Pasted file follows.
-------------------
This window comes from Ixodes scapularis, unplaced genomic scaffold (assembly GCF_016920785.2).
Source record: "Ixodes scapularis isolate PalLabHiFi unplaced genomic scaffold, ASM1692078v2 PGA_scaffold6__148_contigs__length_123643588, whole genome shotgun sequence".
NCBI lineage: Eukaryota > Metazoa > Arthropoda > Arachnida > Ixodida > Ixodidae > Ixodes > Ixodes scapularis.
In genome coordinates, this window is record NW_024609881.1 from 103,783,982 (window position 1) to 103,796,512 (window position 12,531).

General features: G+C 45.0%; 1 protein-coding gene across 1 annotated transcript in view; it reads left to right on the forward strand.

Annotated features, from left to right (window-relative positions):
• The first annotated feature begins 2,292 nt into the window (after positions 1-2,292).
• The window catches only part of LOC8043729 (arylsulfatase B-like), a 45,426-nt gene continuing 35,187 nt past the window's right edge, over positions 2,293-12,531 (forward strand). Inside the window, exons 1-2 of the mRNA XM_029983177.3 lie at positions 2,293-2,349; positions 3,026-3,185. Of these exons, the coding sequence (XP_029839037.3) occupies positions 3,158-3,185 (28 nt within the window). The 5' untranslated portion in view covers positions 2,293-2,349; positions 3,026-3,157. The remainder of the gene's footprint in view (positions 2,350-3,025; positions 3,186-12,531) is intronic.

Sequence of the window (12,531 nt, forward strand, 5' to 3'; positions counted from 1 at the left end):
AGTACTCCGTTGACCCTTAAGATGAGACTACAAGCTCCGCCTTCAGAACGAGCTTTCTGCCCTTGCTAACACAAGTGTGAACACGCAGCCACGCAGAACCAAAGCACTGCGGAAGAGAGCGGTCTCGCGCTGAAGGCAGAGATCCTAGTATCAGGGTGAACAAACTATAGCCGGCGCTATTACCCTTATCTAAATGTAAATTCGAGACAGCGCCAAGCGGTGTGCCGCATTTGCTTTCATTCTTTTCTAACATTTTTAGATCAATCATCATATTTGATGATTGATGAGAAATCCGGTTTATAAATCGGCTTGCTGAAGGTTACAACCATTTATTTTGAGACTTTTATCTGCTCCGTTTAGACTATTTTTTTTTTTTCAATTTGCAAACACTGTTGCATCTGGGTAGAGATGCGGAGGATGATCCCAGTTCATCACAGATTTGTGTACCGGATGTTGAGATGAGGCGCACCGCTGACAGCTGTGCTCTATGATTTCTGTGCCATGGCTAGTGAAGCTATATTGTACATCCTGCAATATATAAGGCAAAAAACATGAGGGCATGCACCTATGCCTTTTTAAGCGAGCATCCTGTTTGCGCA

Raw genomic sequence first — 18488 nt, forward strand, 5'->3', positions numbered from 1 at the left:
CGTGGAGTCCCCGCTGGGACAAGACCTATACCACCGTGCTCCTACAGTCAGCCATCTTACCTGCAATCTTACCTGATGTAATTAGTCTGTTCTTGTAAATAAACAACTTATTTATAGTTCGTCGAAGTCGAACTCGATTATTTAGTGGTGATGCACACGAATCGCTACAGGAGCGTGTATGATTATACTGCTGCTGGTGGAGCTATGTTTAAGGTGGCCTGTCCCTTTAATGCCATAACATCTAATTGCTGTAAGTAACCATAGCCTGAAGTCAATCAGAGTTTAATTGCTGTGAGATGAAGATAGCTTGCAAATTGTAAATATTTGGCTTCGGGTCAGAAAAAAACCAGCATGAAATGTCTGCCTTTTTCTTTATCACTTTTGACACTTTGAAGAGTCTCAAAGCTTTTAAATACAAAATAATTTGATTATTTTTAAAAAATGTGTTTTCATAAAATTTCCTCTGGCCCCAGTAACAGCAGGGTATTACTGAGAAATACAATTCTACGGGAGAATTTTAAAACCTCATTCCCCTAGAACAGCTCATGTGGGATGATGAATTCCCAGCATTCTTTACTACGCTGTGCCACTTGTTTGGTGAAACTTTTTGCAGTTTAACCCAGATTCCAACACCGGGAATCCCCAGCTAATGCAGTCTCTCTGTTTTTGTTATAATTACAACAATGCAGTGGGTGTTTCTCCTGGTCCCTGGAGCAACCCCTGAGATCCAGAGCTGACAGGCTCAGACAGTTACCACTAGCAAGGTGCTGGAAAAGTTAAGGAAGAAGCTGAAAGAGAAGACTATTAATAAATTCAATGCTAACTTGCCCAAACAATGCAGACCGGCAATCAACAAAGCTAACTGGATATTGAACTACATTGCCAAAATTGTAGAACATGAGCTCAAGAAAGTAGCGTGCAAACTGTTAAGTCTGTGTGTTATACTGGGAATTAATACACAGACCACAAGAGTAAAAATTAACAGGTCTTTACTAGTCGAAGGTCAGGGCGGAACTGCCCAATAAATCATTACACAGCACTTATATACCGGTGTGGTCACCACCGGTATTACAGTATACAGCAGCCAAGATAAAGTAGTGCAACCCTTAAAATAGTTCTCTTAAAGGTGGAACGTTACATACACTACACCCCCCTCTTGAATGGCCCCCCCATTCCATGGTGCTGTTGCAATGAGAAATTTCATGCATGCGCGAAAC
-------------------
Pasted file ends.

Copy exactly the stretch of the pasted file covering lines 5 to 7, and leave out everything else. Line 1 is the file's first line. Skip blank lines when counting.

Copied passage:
General features: G+C 45.0%; 1 protein-coding gene across 1 annotated transcript in view; it reads left to right on the forward strand.

Annotated features, from left to right (window-relative positions):
• The first annotated feature begins 2,292 nt into the window (after positions 1-2,292).